My eldest child is 12, so one could assume that I have been attempting to instill a good work ethic in my son for at least 10 years now. He is the first child of our four who are 12, 10, 8 & 6 respectively, and by virtue of his birth order, the most prominent example of our parenting. My husband and I want our kids to be achievers like most parents, but beyond that, we want them to be givers. We don’t currently belong to a church, but when we did, it was usually a Unitarian congregation that suited our divergent backgrounds of former Catholic and Agnostic. Until the new Unitarian church in town is re-opened, we are the sole stewards of our children’s moral compass, and that is a job to be taken very seriously.
My husband recently attended a sales conference in Miami that had some fascinating seminars. One that impacted him greatly was the presentation on the “Entitled Generation Y”, that is, those kids who have been given everything without earning it, and feel that the world owes them. It’s these kids that when asked what age they believe they are fully adults answered “thirty”! When I was a child, Timothy Leary was quoted as saying “don’t trust anyone over thirty” which suggested to me that thirty was over the hill. No wonder so many kids move back home after college – it’s not just the faltering economy, but the sense of entitlement.
Eeeek! This must not happen to my kids. What to do? What to do? The first lesson out of the gate: electronics (tv, computer, x-Box, cell phone) are a priviledge, not a right. They must be earned through other activities such as playing outside, practicing an instrument, or doing a chore.
Ah, chores. The bane of my existence. I can’t even count on my fingers the many different chore charts I’ve used over these past 10 years! I even tried to design an innovative system myself using colored magnets and an intricate reward system that I never could make function just the way I wanted. Don’t even get me started on the ‘enforcement’ of the charts. What I have learned from all my efforts is that I end up being the ‘nudge’ or ‘irritant’ who hounds the kids into reluctant capitulation. Ugh.
One thing that has made a great deal of impact on this effort was the acquisition of our chickens. We already have 2 Beagles, 2 cats, 2 hermit crabs and a Beta fish who miraculously get fed daily, but chickens require more care. I am not interested in doing it, so I made clear to the family that if they want to keep their beloved hens then they must care for them. That worked. It’s the ultimate in “natural consequences” – living domesticated creatures rely on us to stay alive. The kids get that.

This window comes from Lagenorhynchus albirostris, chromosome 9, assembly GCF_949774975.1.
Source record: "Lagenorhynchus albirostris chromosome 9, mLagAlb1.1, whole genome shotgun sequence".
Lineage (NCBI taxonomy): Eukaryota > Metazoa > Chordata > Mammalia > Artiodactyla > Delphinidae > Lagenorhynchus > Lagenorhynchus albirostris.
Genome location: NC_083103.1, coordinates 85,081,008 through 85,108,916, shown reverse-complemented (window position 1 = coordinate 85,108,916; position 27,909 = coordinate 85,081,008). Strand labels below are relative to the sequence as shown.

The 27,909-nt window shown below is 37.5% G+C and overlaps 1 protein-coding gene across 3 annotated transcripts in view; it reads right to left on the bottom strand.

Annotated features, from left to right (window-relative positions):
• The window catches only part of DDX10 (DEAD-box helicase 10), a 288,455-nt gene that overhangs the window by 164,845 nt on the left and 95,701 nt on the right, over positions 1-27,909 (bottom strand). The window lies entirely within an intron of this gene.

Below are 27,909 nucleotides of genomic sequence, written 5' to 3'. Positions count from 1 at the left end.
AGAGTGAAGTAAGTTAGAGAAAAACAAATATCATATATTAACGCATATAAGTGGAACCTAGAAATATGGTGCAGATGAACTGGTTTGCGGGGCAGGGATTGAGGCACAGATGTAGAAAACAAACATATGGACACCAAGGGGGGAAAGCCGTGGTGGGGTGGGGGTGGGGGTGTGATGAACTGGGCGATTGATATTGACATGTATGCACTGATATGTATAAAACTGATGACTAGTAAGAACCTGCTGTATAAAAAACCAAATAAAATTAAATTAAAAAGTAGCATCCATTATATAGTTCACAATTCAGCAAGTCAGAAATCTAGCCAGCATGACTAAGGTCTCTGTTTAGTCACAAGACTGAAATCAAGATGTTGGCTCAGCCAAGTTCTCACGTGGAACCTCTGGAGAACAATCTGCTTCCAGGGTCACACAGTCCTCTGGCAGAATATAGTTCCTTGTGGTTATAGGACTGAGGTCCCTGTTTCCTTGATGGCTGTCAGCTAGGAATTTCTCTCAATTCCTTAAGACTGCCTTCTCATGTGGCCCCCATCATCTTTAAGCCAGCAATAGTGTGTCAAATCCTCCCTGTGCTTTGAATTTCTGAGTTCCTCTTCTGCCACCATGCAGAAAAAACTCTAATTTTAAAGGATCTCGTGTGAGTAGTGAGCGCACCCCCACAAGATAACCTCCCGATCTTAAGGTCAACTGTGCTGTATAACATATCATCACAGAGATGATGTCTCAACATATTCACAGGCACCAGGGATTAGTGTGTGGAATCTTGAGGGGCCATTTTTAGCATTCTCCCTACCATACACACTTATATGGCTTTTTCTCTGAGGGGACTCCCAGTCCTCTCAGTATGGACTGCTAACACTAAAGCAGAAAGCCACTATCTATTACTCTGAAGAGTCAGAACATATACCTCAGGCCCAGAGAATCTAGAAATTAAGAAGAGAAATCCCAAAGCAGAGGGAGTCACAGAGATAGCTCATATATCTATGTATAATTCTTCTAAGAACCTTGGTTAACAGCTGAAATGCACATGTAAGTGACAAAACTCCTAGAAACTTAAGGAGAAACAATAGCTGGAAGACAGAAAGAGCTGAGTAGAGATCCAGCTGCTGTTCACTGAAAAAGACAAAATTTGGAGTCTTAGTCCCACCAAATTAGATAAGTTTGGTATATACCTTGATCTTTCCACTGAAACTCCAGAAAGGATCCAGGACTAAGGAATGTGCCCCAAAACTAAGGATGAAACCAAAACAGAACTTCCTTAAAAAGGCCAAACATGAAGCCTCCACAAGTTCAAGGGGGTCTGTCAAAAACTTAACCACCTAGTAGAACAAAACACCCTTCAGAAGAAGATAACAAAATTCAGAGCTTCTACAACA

Now, how about those beds that need making, the laundry that needs to be put away, the rooms that need tidying? We’ve also just moved into the realm of lawn mowing with my eldest, and the garage is an area in constant need of attention.
I have tried allowances to act as a ‘carrot’, but they often forget to collect it from me. I recently found an online solution to my over 10-year quest for a system that works, and what I like about it is that it involves “giving”, which I mentioned earlier as a goal I would like my children to embrace. It’s called ThreeJars. One jar is for ‘spending’, one is for ‘saving’, and the third is for ‘sharing’. Fabulous concept, don’t you think?!
Here’s how ThreeJars briefly defines itself: “ThreeJars makes allowance fun and easy for 5 to 13 year old
kids and their parents. Kids learn to manage their “money” through saving, spending, and charitable giving jars – with guidance from Mom and Dad.” The system is on an IOU basis from which the parents can add and subtract. The allowance amount is decided together, but % of that amount to go to ‘share’ and ‘save’ is their decision to make. Over time, the kids may make requests for ‘spending’ or ‘sharing’ through emails to their parent, and the parent responds “yea” or “nay” as they see fit. ThreeJars’ service costs $30 a year for unlimited children, but the actual paying of monies to the kids happens at home per the adult’s prerogative. The chore section is helpful if your family bases allowance on chore completion. Often, looking to garner more funds, my 10-year-old son will make offers of chores with a value attached to it such as: Wash the Car – $3.00. It is up to me whether I accept or decline his offer. It’s not all greed driven, though. Yesterday that same son asked if he could donate $7.00 of his ‘share’ money to the ASPCA. I said yes, and because ThreeJars has a direct relationship with about 21 reputable charitable organizations including the ASPCA, $7.00 was deducted from his ‘share’ fund and charged to my Visa on file. If he had chosen to donate elsewhere, I would deduct the sum myself and write a check. Easy peasy, lemon squeezy, not to mention, warm and fuzzy.
My kids love computers, so this online solution is so much better than a white board that can be altered either on purpose or by a shoulder coming too close in passing. It’s all there in black and white until I, or they, decide what changes. Boy, do they love seeing how much allowance they are accruing each week, too.
Hallelujah! Peace has been restored, chores are getting done, and giving is, well, “a given”. Oh, how I love Three Jars!
Disclosure: I received a free year’s family membership valued at $30 to facilitate this review, but that only buys my honest opinions.